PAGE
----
The Concept Of Free Will
According to Stanford Encyclopedia of Philosophy (2010), free will is a philosophical term of art for a particular sort of capacity of rational agents to choose a course of action from among various alternatives. Most philosophers suppose that the concept of free will is very closely connected to the concept of moral responsibility. Acting with free will, on such views, is just to satisfy the metaphysical requirement on being responsible for one’s action.
On a minimalist account, free will is the ability to select a course of action as a means of fulfilling some desire. The philosopher David Hume, for example, defines it as “a power of acting or of not acting, according to the determination of the will.” Speaking about free will in its relation to existentialism, Jean Paul Sartre, as the existentialist philosopher, says that “you are free” because you always have a choice. He offers an example of a man who becomes involved in a war to further illustrate his point. He describes that during war, people may assume that a man who is enlisted in army totally have no freedom as they are forced to fight for his country. However, they actually have a choice. For instance, they could leave the army and run away from their country, or commit suicide. The reason they end up fighting in the war is because they considered the consequences of each of their options and decided that fighting is the best choice. As such, they have freely chosen and are responsible for their being in the war.
Sartre provides three categories to illustrate his definition of freedom:
- The man whom he compares to a stone: this man makes no choices and is happy in his no-choice life. He refuses to commit himself (engagement) and to accept responsibility for his life. He continues in his passive habits. Sartre scorns him.
- The man whom he compares to plants: This man is not happy. But he lacks the courage to take responsibility for his actions. He obeys other people. He is the one who suffers from “nausea.” Sartre scorns this man the most of all three groups.
- The man not compared to stones or plants: This man suffers from freedom. He has the nobility to use freedom for the better improvement of his life. He is the one whom Sartre admires.
Furthermore, Sartre makes the boldest statement when he comments that people “choose slavery without suffering”. They would rather live as objects, devoid of true humanness, than face the consequences of self-determinism to use their own free will. When a person acts in bad faith, Sartre claims that they are not being authentic. He is robust in his belief that one should behave in honest, good faith. Sartre says that to exist authentically in the highest possible degree is the aim that existentialism sets before every human being. Sartre also offers the concept of The Others, means those who torture your so-called free will and threat your existence:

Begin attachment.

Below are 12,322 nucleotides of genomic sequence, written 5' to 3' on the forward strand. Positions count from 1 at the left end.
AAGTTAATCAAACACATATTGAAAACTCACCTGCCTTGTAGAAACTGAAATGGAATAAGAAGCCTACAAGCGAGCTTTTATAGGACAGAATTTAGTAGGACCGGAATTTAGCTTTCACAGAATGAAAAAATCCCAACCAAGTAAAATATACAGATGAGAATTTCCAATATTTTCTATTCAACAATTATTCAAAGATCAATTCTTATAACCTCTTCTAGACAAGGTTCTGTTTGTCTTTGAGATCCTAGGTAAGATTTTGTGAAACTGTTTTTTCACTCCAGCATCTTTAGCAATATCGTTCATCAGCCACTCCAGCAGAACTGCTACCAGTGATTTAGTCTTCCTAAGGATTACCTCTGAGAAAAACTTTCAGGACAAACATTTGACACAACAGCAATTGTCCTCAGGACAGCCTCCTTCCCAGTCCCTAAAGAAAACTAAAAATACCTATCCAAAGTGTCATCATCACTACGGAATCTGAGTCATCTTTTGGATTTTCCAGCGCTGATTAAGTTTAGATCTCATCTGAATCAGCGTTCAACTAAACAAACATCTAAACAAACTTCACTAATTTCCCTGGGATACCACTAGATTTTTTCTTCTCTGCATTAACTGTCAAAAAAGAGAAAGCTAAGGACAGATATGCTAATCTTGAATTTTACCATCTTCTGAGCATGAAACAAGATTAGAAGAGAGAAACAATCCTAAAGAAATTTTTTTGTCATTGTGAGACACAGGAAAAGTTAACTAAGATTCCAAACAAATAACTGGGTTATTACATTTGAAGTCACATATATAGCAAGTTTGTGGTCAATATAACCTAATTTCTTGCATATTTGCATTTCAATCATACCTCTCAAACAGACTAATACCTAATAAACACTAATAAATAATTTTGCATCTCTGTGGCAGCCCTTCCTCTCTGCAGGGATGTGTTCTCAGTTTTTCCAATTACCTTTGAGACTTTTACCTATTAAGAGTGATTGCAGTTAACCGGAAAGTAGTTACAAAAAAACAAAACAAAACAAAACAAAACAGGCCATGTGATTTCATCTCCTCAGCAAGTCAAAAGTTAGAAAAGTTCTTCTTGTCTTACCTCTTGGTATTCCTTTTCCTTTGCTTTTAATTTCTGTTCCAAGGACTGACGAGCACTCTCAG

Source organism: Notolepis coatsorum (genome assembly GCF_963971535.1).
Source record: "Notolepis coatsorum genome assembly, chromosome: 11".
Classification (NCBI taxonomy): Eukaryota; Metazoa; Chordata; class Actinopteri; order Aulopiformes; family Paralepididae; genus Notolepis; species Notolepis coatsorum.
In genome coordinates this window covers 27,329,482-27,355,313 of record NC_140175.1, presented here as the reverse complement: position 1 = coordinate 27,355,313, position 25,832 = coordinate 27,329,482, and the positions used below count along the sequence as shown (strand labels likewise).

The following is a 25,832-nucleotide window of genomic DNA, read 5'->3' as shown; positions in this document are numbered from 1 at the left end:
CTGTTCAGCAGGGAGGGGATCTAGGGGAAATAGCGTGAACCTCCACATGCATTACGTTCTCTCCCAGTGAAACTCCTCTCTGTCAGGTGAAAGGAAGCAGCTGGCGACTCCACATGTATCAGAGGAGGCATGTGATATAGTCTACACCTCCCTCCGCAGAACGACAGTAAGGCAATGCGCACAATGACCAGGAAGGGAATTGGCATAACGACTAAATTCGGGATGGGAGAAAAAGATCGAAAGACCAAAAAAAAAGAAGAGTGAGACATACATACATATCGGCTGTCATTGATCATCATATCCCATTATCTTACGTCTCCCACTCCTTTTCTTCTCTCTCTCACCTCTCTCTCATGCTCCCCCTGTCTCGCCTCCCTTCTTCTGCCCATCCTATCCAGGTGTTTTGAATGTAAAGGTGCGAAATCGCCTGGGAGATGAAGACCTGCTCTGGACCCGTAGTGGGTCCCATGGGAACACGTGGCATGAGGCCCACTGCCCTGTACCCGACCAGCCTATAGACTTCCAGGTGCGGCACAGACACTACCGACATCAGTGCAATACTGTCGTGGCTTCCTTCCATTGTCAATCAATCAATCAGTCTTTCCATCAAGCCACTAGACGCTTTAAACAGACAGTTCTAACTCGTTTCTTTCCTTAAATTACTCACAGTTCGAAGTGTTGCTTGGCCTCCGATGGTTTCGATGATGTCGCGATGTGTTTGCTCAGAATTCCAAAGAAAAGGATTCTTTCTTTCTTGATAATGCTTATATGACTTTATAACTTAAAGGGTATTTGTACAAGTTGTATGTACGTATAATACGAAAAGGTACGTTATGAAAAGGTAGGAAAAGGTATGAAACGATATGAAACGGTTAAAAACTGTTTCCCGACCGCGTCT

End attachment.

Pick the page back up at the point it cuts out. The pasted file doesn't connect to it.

They are capable of denying one’s existence and one’s freedom by treating one as an object; for example, if you do a cowardly act, and another person calls you a coward, this cuts off the possibility of your doing something heroic or courageous; it stereotypes you as a coward, and this causes anguish that leads you to become a coward forever.
Others judge you, observe you without taking into consideration your intentions (either your intentions about a future act or an act which you have already committed). The image they have on you may not correspond to the one you have on yourself. However, you cannot deny their existence because only those people who can tell you about who you are. Man does not always understand the motives behind his actions; therefore, he needs others to help in this process. Therefore, Sartre provides four ways of defending oneself from the torture of The Others which are stated below:
- Evasion or Avoidance: One can isolate oneself from the others by doing something like go to sleep, remain silent, or live in obscurity;
- Disguise: One can try to fool others, lie to them, give a false image, or resort to hypocrisy;
- Emotions: One can inspire emotions such as love and friendship in others, make oneself liked or loved by them.
- Violence: A dictator can put people in prison to prevent them from saying what he does not want to hear.
For Sartre, existence precedes essence, freedom is absolute, and existence is freedom. Thus, Sartre strongly rejects any essence which is associated to individuals prior to their existence. Individuals first of all exist, and there is no ‘human nature’ which exists outside or inside beings. Based on this, it can be assumed that freedom is somehow infinite, but the world has many physical limitations which we have to take into consideration. Sartre writes “no limits to my freedom can be found except freedom itself or, if you prefer, that we are not free to cease being free”. However, individuals are born into the world or into a situation which Sartre calls as the facticity. Facticity of the human condition involves the limits imposed on the individual by the world. For example, ones can choose to commit suicide by their own will, but they will face the consequence like suffering from the pain or maybe the agony of death while doing it. This does not mean that they are not free because they can still choose their own way to die, but sure they have to deal with the consequences of such actions. In other words, success is not important when one executes his/her free will. This is the reason Sartre concludes all his thinking into what people may call later as his phenomenal quotation about freedom, which is shown below: “Man is condemned to be free; because once thrown into the world, he is responsible for everything he does. It depends on you to give life a meaning”.
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